House Republicans will revise their tax bill to keep the adoption tax credit previously slated for elimination, while also including provisions to sweeten the deal for small businesses.

The amendment offered Thursday in the Ways and Means Committee by Chairman Kevin Brady also would change the rules relating to the taxation of international business income.

Anti-abortion groups and lawmakers had raised objections to the elimination of the adoption tax credit.

"This will ensure that parents can continue to receive additional tax relief as they open their hearts and their homes to an adopted child," Brady said.

The original bill had included a special new top tax rate of 25 percent for businesses, such as sole proprietorships and partnerships, whose income flows straight through to their owners' tax returns. Small business groups had reacted coolly to the rules regarding that rate. Under Thursday's amendment, such businesses would be allowed to take advantage of a new 9 percent tax rate on their first $150,000, narrowing benefits to smaller companies rather than to big ones.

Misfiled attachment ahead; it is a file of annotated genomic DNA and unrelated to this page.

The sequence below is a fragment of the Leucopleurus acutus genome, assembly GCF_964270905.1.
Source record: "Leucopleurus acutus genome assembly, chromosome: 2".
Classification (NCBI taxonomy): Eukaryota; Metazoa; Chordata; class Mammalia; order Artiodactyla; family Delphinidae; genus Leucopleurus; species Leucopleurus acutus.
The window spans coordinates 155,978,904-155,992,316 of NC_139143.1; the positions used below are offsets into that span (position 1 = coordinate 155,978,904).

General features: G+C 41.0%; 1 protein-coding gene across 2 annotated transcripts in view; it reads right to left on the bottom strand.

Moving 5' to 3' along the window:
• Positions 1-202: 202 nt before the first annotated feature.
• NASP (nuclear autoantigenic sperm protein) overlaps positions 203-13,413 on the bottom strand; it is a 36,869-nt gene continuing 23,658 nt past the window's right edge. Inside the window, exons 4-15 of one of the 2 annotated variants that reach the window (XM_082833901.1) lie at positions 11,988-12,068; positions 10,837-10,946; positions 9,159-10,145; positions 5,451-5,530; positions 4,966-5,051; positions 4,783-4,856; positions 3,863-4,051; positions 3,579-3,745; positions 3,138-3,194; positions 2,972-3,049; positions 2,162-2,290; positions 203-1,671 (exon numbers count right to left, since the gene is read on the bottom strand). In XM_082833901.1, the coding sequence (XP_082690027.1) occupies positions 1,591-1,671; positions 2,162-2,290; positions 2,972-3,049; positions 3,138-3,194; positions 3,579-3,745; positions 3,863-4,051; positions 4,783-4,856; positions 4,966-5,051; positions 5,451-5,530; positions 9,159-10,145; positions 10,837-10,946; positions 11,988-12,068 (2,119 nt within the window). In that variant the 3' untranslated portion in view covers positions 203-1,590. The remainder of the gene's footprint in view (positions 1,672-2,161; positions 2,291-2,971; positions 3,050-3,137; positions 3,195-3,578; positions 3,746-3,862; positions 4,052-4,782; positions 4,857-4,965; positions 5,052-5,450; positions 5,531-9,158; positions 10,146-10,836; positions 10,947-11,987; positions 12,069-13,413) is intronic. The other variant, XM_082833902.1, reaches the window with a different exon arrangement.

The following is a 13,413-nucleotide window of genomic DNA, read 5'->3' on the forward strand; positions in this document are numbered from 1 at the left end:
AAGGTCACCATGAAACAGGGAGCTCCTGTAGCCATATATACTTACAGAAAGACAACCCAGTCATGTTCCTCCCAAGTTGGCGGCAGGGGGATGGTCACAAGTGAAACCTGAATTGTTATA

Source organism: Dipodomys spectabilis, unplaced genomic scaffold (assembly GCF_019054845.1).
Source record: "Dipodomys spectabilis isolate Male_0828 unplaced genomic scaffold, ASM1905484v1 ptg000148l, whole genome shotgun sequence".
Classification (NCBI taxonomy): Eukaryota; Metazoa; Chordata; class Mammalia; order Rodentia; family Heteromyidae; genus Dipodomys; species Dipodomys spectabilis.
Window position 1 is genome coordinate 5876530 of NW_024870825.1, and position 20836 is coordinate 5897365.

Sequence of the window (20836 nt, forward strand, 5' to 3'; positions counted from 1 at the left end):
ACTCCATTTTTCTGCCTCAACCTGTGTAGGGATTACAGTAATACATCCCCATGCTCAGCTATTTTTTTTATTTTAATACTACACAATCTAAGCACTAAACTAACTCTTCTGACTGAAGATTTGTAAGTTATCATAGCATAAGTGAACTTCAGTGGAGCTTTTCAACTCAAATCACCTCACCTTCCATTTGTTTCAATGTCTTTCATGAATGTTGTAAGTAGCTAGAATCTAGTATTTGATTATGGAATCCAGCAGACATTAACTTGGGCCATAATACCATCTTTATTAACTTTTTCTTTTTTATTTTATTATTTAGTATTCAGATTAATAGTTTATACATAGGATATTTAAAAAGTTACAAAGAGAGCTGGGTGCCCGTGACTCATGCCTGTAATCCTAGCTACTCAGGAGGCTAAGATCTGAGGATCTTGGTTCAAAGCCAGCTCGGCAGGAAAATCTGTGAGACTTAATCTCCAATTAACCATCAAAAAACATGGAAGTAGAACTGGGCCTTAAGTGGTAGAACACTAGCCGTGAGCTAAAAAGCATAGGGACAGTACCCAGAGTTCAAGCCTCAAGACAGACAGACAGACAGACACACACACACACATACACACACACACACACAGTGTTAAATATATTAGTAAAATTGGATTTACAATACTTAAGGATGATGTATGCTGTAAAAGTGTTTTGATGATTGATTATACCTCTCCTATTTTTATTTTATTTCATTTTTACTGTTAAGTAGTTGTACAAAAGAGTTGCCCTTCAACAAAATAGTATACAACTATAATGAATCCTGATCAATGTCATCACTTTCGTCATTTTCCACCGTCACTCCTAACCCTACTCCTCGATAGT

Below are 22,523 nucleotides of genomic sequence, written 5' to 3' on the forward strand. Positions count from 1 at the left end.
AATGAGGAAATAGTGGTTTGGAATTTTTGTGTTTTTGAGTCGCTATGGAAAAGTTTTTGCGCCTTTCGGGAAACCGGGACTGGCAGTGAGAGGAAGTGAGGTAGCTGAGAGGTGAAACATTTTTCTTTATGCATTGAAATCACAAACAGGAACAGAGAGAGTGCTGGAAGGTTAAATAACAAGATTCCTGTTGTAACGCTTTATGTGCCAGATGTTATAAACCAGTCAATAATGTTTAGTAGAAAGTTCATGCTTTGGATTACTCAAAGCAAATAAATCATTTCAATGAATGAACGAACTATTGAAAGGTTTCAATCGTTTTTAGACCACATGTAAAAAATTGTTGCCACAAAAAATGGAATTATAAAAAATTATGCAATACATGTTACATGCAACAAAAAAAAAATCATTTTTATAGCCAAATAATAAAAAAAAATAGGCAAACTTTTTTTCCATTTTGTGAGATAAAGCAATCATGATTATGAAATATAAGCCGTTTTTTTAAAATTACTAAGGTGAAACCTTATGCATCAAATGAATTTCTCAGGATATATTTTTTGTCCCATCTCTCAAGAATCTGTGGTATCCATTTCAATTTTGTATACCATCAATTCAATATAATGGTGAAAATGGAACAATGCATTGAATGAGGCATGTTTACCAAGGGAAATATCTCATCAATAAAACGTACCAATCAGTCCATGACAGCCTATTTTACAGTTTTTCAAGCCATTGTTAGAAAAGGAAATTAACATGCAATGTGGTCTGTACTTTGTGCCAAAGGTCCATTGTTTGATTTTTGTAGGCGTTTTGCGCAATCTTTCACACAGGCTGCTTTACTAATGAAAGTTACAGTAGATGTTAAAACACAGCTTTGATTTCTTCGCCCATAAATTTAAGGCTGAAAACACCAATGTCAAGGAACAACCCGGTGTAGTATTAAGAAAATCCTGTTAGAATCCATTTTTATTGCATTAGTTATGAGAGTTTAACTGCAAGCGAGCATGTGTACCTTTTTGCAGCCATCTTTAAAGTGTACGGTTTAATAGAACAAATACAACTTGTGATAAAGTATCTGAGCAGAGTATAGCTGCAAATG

The National Federation of Independent Businesses, which previously had been cool to the bill, said in a statement they support the amendment. It "would create substantial tax relief for millions of small business owners who were left out of the original bill," said Juanita Duggan, the group's head.

Another key change would be to raise the rate charged on the estimated $2.6 trillion earnings that companies currently hold overseas. For cash, the rate would be 14 percent, rather than 12 percent. And for earnings reinvested overseas, the rate would be 7 percent rather than 5 percent.

Brady said the bill needed to be amended to raise revenue to limit the total net tax cut to $1.5 trillion. A bill losing more than $1.5 trillion would fall afoul of Senate rules allowing Republicans to pass legislation while avoiding a Democratic filibuster.

House Republicans are on the fourth day of marking up the bill in committee. Brady hopes to pass his bill Thursday to allow it to advance to the House floor next week.